Branch Circuit Design Calculations – Part Eleven


In article " Receptacle Branch Circuit Design Calculations – Part Three ",  I stated that a Receptacle in dwelling units may serve one of the following loads:

  1. General-use Receptacle Loads, 
  2. Small appliance Loads, 
  3. Laundry Load, 
  4. Cloth dryer Load, 
  5. Household cooking appliances load, 
  6. Fastened-in-place Appliance loads, 
  7. Heating and air conditioning loads, 
  8. Motor loads. 

I explained the first six types in the following articles: 



In the following paragraphs, I will explain Where and how to distribute each load outlets in a dwelling building as per NEC code. 


You can review the following articles for more information:



7- Heating and air conditioning loads – Part Three

In the previous Article 
 " Heating and air conditioning loads – Part One ", I explained the following points:

  1. Applied NEC Rules for Heating and air conditioning loads 
  2. Feeder and service calculation of Heating and air conditioning loads by two methods: 
  • First: As per NEC Standard calculation method,
  • Second: As per NEC Optional calculation method.

The rules applied in second method differ from a dwelling unit type to another. I explained the rules for first dwelling type “A single dwelling unit” in Article 
 " Heating and air conditioning loads – Part One "

Also, I explained the rules for dwelling unit type “multifamily dwelling and two dwelling units” in Article 
" Heating and air conditioning loads – Part Two "

Today, I will continue explaining the rules for feeder and service calculation of Heating and air conditioning loads as per NEC Optional calculation method for the forth case of dwelling unit which is existing dwelling unit.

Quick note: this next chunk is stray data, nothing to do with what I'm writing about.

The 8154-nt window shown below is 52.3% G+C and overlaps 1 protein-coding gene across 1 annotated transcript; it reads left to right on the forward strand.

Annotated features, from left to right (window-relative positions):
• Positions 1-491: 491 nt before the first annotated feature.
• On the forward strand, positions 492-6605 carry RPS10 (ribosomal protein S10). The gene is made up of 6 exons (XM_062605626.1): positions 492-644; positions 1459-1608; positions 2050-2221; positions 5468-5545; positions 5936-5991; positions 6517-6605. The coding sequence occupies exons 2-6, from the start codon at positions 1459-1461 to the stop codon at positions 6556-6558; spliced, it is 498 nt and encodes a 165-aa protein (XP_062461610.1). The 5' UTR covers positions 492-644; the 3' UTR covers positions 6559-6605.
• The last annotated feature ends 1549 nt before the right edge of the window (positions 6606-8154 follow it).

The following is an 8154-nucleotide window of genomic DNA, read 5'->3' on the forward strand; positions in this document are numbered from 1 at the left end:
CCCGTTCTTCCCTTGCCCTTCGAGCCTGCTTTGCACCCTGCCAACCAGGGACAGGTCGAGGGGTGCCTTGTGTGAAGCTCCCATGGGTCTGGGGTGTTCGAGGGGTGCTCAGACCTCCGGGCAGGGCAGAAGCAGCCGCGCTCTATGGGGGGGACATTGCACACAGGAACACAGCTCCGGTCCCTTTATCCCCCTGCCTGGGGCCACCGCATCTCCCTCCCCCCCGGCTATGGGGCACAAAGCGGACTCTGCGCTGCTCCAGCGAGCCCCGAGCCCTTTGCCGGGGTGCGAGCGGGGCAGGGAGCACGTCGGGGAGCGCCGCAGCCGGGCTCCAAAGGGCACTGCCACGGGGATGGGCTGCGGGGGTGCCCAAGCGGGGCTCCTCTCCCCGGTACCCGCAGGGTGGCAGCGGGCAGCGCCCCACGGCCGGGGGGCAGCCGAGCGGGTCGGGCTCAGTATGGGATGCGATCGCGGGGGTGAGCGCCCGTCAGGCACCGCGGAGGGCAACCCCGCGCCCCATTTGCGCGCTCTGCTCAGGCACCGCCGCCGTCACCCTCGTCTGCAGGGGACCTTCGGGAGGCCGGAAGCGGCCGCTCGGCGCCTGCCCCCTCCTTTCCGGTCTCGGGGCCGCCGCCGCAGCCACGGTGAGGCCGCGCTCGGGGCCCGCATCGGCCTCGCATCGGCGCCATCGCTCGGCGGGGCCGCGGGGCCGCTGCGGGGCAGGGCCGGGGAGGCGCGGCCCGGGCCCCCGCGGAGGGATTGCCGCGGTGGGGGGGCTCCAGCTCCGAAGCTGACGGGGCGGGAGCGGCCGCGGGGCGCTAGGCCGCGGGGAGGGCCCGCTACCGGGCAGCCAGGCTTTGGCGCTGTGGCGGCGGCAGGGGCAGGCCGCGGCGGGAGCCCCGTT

Forth: Existing Dwelling Unit



Important!!!
The purpose of doing service and feeder calculations for an existing dwelling unit is to determine if the existing service or feeder is of sufficient capacity to serve a required additional loads or not.




Rule#1: Conditions Of adding new loads to An Existing Dwelling Unit

As per NEC section 220.87, Additional loads may be connected to existing services and feeders under the following conditions:

  1. The maximum demand kVA data for a minimum 1-year period (or the 30-day alternative method from the exception) is available.
  2. The maximum demand at 125 percent plus the new load does not exceed the ampacity of the feeder or rating of the service.
  3. The feeder has overcurrent protection in accordance with 240.4, and the service has overload protection in accordance with 230.90.





Important!!!
For condition#1 in Rule#1 above, If the maximum demand data for a 1-year period is not available, the calculated load shall be permitted to be based on the maximum demand (measure of average power demand over a 15-minute period) continuously recorded over a minimum 30-day period using a recording ammeter or power meter connected to the highest loaded phase of the feeder or service, based on the initial loading at the start of the recording. The recording shall reflect the maximum demand of the feeder or service by being taken when the building or space is occupied and shall include by measurement or calculation the larger of the heating or cooling equipment load, and other loads that may be periodic in nature due to seasonal or similar conditions.




Important!!!
For condition#2 in Rule#1 above, apply the NEC standard Calculation method to get the total load as follows:

Total Load = Existing Load Value + New Load

Where:
Existing Load Value = Max demand Value for a 1-year period from 220.87(1) x 125%
New Load = Continuous loads x 125 % +  Non-continuous loads x 100 %





Important!!!
If condition#2 in Rule#1 above is not verified, you need to increase ampacity of the feeder and/or rating of the service to be able to add new loads to an existing dwelling unit.